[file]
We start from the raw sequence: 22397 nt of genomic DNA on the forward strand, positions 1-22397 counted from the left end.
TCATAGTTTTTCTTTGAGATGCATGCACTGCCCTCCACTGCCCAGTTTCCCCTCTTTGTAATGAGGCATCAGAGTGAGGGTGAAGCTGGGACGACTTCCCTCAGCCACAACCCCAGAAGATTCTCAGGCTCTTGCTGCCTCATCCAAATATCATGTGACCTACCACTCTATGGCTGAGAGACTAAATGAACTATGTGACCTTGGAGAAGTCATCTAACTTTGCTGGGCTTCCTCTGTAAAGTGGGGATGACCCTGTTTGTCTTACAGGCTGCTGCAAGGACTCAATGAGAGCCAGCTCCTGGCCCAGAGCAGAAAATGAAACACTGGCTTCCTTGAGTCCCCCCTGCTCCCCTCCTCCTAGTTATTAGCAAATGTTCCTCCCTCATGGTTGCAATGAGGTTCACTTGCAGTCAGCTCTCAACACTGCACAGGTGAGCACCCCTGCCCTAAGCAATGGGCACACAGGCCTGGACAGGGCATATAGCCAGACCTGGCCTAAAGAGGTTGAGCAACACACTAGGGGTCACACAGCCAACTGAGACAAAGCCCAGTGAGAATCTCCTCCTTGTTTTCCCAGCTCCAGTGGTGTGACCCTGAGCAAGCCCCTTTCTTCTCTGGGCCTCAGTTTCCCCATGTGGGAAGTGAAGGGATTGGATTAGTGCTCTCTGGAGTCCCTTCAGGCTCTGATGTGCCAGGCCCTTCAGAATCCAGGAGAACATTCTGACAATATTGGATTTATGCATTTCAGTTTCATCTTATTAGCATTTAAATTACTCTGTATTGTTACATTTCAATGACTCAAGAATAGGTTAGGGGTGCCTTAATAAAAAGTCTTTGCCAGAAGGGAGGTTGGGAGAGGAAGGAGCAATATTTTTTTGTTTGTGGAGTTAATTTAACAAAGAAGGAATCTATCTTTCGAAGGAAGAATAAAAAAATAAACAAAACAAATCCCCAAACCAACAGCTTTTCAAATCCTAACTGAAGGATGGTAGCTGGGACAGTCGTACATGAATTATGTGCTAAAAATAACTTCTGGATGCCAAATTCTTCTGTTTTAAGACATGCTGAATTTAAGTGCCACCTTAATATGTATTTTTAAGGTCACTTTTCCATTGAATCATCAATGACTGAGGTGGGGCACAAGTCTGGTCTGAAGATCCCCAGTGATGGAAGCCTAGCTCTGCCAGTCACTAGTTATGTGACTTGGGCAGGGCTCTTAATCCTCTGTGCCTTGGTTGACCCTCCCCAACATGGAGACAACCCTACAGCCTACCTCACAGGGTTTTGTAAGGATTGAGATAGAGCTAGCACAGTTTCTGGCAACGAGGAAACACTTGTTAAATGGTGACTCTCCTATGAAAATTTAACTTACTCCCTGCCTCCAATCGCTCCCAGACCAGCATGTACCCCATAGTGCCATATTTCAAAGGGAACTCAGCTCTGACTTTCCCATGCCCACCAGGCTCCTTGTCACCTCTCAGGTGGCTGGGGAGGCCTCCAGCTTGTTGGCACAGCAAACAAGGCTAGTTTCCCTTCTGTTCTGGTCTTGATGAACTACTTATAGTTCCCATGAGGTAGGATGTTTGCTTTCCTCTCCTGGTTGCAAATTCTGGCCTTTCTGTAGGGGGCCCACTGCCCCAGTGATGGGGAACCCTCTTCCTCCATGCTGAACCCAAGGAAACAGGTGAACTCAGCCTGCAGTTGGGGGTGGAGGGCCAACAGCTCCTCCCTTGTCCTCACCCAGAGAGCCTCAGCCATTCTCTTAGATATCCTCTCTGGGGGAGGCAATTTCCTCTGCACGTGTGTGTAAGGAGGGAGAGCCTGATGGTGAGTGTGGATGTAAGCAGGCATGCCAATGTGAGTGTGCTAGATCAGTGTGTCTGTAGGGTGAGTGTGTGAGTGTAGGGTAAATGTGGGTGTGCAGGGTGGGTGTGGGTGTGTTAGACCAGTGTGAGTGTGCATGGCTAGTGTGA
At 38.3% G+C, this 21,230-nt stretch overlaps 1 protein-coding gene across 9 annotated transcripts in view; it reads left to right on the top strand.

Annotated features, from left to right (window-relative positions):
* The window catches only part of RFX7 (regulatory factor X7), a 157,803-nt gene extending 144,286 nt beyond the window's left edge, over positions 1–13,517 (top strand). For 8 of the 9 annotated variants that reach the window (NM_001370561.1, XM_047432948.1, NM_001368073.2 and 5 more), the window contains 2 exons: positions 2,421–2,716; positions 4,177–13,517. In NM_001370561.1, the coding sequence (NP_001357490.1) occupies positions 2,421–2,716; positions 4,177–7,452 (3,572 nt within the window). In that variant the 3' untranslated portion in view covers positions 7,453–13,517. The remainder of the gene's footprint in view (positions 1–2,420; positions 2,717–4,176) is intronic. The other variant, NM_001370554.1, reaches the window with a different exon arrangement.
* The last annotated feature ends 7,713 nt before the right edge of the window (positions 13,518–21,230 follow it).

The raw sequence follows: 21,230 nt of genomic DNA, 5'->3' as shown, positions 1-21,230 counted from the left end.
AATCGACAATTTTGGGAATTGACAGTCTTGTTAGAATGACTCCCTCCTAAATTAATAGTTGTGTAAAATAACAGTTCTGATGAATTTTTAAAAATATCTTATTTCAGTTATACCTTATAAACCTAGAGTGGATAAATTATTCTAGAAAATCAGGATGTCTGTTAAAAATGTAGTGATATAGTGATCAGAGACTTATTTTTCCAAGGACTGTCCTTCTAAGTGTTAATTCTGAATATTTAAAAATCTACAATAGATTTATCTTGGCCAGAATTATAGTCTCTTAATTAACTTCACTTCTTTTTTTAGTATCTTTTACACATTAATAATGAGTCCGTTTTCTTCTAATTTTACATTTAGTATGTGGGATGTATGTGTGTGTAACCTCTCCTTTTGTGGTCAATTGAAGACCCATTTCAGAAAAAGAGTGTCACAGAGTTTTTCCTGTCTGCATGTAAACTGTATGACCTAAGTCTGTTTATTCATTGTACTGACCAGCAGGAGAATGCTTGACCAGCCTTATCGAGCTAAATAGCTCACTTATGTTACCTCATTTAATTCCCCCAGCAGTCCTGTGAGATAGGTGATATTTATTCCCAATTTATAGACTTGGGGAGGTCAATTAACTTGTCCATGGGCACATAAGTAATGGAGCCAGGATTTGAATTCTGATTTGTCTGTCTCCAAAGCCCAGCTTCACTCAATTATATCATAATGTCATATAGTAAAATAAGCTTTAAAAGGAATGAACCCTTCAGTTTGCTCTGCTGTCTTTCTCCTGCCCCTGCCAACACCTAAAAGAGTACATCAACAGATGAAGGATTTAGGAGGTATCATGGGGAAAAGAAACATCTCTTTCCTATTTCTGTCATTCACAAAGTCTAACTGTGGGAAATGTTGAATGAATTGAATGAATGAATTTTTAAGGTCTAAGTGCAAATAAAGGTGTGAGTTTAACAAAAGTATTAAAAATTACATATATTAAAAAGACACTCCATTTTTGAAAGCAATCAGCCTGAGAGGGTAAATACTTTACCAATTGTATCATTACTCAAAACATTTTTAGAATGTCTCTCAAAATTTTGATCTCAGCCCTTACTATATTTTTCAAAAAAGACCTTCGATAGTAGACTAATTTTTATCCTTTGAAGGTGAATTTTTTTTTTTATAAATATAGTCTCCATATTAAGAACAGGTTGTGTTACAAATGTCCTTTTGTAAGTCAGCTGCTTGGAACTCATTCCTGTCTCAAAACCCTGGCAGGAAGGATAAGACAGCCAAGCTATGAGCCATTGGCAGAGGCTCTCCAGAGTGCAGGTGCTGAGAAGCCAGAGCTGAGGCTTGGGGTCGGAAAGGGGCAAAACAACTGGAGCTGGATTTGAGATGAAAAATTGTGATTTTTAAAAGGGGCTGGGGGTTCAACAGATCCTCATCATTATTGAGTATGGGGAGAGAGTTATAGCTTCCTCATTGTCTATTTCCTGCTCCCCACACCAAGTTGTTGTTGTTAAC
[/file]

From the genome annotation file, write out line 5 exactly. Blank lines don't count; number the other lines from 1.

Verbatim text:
* The window catches only part of RFX7 (regulatory factor X7), a 157,803-nt gene extending 144,286 nt beyond the window's left edge, over positions 1–13,517 (top strand). For 8 of the 9 annotated variants that reach the window (NM_001370561.1, XM_047432948.1, NM_001368073.2 and 5 more), the window contains 2 exons: positions 2,421–2,716; positions 4,177–13,517. In NM_001370561.1, the coding sequence (NP_001357490.1) occupies positions 2,421–2,716; positions 4,177–7,452 (3,572 nt within the window). In that variant the 3' untranslated portion in view covers positions 7,453–13,517. The remainder of the gene's footprint in view (positions 1–2,420; positions 2,717–4,176) is intronic. The other variant, NM_001370554.1, reaches the window with a different exon arrangement.